Always Order Thick Fattening Pizza


I had an uncle who could be described as obsessive compulsive. He lived in California and one year we drove there to visit him and my grandmother. We decided to order Pizza. My dad drove my aunt’s car and my uncle came with us. We picked up the pizza and brought it back, or at least that was the idea.

My aunt had a Ford Pinto. That’s tight quarters. My uncle was over six-feet tall and had a large stomach. He didn’t move fast in any situation, let alone an urgent one.

My dad handed the pizzas to me and off we went down the interstate. This part is hard to remember…I said something to my uncle, but I don’t remember what.  

After that, I became hysterical. I screamed in terrible pain. My dad got off the interstate as fast as he could. He and my uncle had no clue what the problem was, but I was in agony. Pintos you will recall had only two car doors. After we stopped, I remember thinking could my uncle get out of the car any slower? He swung his long legs to the side. He stopped to look at me. Come on, come on…get out! Because of his girth, he had difficulty getting out of the car, then difficulty standing, all things, to slow me down and keep me in pain. Eventually, he did. I immediately tossed the pizzas to the spare seat and jumped out.

The pizza sauce and cheese had dripped down my leg and landed on my foot. Lucky me, I wore thong sandals that day. My foot had several burns on it. My dad took the pizzas and placed them in the trunk.

We don’t know why we didn’t think of this before, but we’re from Nebraska. Our pizzas don’t have loose drippy cheese. It gloms on there in one big fattening piece of lard-laden hunk of imitation Italian. How were we supposed to know the cheese would leap from the pizza aka Spiderman style and land on my foot?

Afterwards, we all piled back in the car. My uncle started in with his obsessive behavior. He kept talking about cheese all over the carpet, his wife’s purse and on and on. I can tell you, there wasn’t any. My foot took all the heat, so to speak.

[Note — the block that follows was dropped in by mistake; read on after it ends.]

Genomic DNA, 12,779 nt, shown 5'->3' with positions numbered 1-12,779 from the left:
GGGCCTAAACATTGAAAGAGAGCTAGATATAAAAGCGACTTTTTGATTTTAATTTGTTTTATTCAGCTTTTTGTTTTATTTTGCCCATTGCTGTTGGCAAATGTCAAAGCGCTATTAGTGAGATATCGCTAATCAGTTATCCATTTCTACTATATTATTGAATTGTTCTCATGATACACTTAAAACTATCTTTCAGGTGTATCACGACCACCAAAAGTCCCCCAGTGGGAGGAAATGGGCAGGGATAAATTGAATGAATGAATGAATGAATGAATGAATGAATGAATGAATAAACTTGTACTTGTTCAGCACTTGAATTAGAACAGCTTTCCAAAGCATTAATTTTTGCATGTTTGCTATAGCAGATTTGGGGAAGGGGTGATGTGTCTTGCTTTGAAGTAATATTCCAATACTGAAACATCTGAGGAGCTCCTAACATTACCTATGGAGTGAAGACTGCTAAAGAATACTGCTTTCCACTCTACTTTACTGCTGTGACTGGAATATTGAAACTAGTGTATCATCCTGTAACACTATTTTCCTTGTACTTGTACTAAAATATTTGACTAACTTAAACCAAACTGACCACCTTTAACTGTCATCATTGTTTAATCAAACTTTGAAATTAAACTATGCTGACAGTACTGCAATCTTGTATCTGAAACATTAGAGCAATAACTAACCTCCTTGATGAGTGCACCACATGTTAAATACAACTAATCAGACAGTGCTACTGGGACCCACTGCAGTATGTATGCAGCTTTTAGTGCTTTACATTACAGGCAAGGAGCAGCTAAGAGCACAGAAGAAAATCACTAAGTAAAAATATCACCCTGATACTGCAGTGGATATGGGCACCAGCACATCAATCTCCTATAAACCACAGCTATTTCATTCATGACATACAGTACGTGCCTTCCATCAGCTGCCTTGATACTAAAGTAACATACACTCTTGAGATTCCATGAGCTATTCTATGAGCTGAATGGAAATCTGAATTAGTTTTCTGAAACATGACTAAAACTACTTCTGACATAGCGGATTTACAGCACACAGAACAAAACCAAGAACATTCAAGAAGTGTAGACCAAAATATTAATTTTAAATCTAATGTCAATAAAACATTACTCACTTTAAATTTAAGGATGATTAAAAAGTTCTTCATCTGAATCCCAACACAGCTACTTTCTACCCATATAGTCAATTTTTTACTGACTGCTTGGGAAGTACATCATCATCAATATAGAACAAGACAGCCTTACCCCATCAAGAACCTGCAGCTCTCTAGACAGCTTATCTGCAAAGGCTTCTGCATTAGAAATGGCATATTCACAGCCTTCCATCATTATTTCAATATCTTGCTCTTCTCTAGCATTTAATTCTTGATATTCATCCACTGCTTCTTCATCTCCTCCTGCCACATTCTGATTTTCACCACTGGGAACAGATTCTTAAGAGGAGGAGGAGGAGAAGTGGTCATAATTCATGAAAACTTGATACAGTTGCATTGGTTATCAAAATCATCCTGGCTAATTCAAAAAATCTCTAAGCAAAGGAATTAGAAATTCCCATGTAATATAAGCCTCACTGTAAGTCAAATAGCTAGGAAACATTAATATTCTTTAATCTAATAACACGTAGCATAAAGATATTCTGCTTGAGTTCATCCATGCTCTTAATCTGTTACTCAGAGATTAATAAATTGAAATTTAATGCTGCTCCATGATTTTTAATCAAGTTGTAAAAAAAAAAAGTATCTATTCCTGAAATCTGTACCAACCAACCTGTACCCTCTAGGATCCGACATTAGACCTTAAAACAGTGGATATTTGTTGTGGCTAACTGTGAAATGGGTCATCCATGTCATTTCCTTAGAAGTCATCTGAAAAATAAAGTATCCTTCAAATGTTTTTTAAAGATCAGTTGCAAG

I noticed my dad looking at my uncle with an exasperated look on his face. Finally, he couldn’t take it anymore. He told my uncle he didn’t care about the purse, carpet or car. All he cared about was his daughter. My dad pointed out that my uncle hadn’t bothered to ask about me, the injured party.

My uncle turned in a halting fashion and said, “Rhonda, are you okay?” His affection was truly underwhelming.

I assured him, I was fine. For the rest of the day, he fussed and moped and cried little fake tears about the tragedy of the carpet. He took a garden hose and washed the little floor mats. Acceptable behavior, except no cheese or sauce landed on it. Finally, he had to “lie down” because of the stress of the day.

Back then, obsessive compulsives really weren’t diagnosed, while we knew my uncle had a problem, it didn’t help us in dealing with him. Bottom line, always order thick fattening pizza.


About rhondamhall

I am employed full time and am a humor writer & bicycle enthusiast.
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2 Responses to Always Order Thick Fattening Pizza

  1. glendafralin says:

    It is very difficult for families when a member has any disorder. OCD is sometimes particularly difficult to understand and even forgive. We often feel everything is an excuse. I have a son-in-law with OCD. He worked for about 6 years after he married my daughter. But, the taunts over his fears became such a problem with him, he was constantly ill. He finally had to give up the job as his blood pressure and heart rate were out of control.

    He is on medication now and able to handle some things better. However, he is almost house bound. He can’t trust himself with much. He will need someone to double check if he turned things off,, something isn’t too close, etc. OCD is called the disease of doubt.

    I can certainly understand your exasperation. It’s very difficult to understand, but it’s extremely difficult for the sufferer. There are times I wish my daughter hadn’t married him. He loves her dearly and they have two beautiful children. Then I think of Howie Mandell. From what I understand, he build a separate house for when he has his worst days dealing with his fear of germs. .

  2. Charlie Vogel says:

    Good story. Obsessive compulsives can be used in a great plot. I may use it someday.

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